©1995 Harlan Coben; (P)2006 Books on Tape
"Like fellow-wisecracking P.I.'s Spenser and Elvis Cole, Myron Bolitar is great fun in the best hard-boiled tradition." (Houston Chronicle)
I have just started reading/listening to Harlan Coben this summer, and have been more than pleasantly surprised. I started with "The Woods", and went on to "The Promise", and when I read "The Promise" I had to start at the beginning! In Deal Breaker we are introduced to Myron Bolitar, who is an ex-basketball star, and is now a sports agent/detective. I found this book to be both engaging and thrilling, and highly recommend it to one and all. I believe that it bridges many genres, and that it will keep you interested from the first page. I can't wait to read all of the Myron Bolitar novels!
This book was a great surprise, much better than expected. Myron Bolitar is a sports agent and his client's girlfriend is missing. His client is a promising quarterback who wants a lot of money from his new contract. So what happened to his girlfriend and who is responsible? Harlan Coben weaves an interesting case that keeps the reader guessing as to who killed her or if she is actually alive. One thing I really appreciated was several times during the book the author reviews the facts as they stand. Helps the reader not miss any important clues. The reader was excellent. He made the characters come to life by his voice, timing, and inflection. This was like finding a treasure. I loved this book and I can't wait to read more by this author.
I enjoyed the story, the first i've read by this author. Not sure i'll seek out the next one in the series but i might. It just seemed a little heavy on the macho stereotypes, and the "too perfect" woman, the "handsome but slightly imperfect" hero, a "rich, nth degree black belt best friend".. i know we don't want to read about everyday boring people, but they can't all be the most, or the best, can they? (even side characters were "ex champion boxers" etc) Anyway, like i said, it was enjoyable, just a bit much. (Narration was well done, though maybe a bit stiff at times.)
I just started listening to Harlan Coben books, and at first I was a little worried that these would be just for men, however I was pleasantly surprised - I love the characters and the stories always seem to have twists and turn.
I have enjoyed all the Myron Bolitar books I have listened to -this one no exception. Johnathon Marosz does an excellent job of reading
I wasn't particularly interested in the sports agent theme. I quickly became tired of the hand-steepling and the descriptions of the breathtakingly beautiful women and thugs with hands the size of garbage can lids. Otherwise, it was a quick easy read. The ending was wrapped up a little to easily, though. I guess this was not my cup of tea (or whiskey) and I would not pursue further Myron Bolitar stories.
Even though this was evidently one of Coben's earlier novels, it is a witty example of his real talent in combining highbrow wisecracking with intrigue and mystery. The Myron Bolitar books, in my opinion, are his best. His recent ones grew too dark; and there always seemed to be a child or loved one abducted. That plot line wore thin to me; and I was delighted to find one of the smart witty ones that I had missed. I wish he would return to these roots for his new books!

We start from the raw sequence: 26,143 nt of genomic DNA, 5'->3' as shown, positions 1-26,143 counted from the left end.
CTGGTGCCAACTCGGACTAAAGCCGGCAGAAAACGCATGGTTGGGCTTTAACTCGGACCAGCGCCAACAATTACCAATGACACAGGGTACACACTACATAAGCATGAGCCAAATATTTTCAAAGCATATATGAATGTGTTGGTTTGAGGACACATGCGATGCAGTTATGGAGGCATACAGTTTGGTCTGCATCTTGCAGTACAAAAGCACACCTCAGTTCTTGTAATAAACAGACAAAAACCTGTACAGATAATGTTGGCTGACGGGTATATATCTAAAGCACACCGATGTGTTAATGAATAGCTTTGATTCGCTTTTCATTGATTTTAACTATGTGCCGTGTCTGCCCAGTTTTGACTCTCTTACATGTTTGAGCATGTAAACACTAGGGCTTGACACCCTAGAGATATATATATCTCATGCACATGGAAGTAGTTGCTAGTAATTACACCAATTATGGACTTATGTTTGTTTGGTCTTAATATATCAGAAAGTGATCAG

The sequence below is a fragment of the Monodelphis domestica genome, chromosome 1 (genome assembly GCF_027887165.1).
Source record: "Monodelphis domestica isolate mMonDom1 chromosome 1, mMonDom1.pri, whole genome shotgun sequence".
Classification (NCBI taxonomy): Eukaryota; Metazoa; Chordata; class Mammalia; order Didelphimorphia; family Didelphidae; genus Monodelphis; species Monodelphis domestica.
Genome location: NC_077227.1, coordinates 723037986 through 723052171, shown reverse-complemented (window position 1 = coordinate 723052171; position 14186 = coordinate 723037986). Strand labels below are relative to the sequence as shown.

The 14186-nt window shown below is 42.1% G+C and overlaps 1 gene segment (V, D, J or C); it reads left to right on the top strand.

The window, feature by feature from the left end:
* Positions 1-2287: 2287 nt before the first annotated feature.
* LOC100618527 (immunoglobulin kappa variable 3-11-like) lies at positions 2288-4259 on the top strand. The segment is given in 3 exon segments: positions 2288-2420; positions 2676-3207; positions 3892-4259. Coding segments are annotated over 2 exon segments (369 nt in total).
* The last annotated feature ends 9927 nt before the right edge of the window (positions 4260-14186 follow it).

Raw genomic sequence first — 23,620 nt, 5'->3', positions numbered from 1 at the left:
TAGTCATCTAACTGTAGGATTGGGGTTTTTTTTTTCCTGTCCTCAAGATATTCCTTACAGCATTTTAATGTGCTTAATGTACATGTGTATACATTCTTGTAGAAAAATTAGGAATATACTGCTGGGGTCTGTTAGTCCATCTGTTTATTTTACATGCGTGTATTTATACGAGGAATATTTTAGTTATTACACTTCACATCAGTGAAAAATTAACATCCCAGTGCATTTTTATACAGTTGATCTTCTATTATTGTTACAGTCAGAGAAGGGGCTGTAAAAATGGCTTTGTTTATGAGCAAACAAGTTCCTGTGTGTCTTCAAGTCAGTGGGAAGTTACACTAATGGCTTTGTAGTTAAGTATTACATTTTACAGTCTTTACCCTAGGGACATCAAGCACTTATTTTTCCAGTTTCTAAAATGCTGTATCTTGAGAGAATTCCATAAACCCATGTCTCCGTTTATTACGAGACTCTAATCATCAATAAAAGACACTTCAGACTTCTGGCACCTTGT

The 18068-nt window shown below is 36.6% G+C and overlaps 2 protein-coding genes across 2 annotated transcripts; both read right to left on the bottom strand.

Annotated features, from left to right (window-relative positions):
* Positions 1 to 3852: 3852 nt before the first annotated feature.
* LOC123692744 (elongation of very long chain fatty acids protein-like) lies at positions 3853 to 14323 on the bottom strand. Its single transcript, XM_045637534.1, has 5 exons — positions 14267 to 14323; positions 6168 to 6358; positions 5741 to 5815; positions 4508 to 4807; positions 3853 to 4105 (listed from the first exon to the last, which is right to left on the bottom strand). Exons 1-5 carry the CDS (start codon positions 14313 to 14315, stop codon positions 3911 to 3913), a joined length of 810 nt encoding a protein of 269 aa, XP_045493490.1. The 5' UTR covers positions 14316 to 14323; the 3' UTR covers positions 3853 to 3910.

I really like listening to this book. I was afraid it would be geared more toward men, but it held my interest as well. I loved Myron's wise-cracks and really loved Win! This book had lots of surprises & twists that I didn't see coming. I wouldn't have purchased this book without Audible offering the First in a Series sale. Now, I'm looking forward to buying the next book in the series.
Not the greatest of the Myron Bolitar books, but it was his first, he get's better as he goes. Plus I started out with a different narrator who really understood the smart alec tones of Myron. But it was still good. Not great, but good.
63 y/o psychologist with two sons, living in SF Bay Area. I absolutely love all the feedback I've been getting for my reviews. It's very gratifying. Thanks to all of you.
I believe this is one of the first Myron Bolitar books, which now number about seven. Myron is a wise-cracking ex-basketball star, a Jewish guy who still lives with his parents in his thirties, who has a buddy named Winston Locke Horne III. What's not to like? Win is the ultimate WASP: superrich, unimaginably dangerous, a cad of the highest order who just loves to drop whatever it is that he is doing to help Myron, who is actually a sports agent, to solve a case which appears to be mighty detective-like. Coben has a wonderful sense of humor. He has now branched out far from this series, but, frankly, I think the Myron Bolitar books are his finest work. In this one Myron is brand-new at being a sports agent, and he has only one large client, whom his right-hand-girl Esperanza calls "meal ticket." Myron also has a burning crush on an author named Jessica Culver, whose sister Cathy is the girlfriend of Christian Steele, the meal ticket. Confused yet? The plot gets thicker and thicker. Cathy has been kidnapped and possibly turned into a phone sex slave. Our heroes set out to rescue the damsel in distress. Tie the girl to the railroad tracks, the train approaches, and...
Jonathan Marosz is a wonderful narrator for these books. His voice is very comfortable and friendly. He may not be as versatile as the greats, but he does an excellent job here, and in all of the Bolitar books. Coben now sells books by the millions, and does book tours all over the place. He deserves his success.
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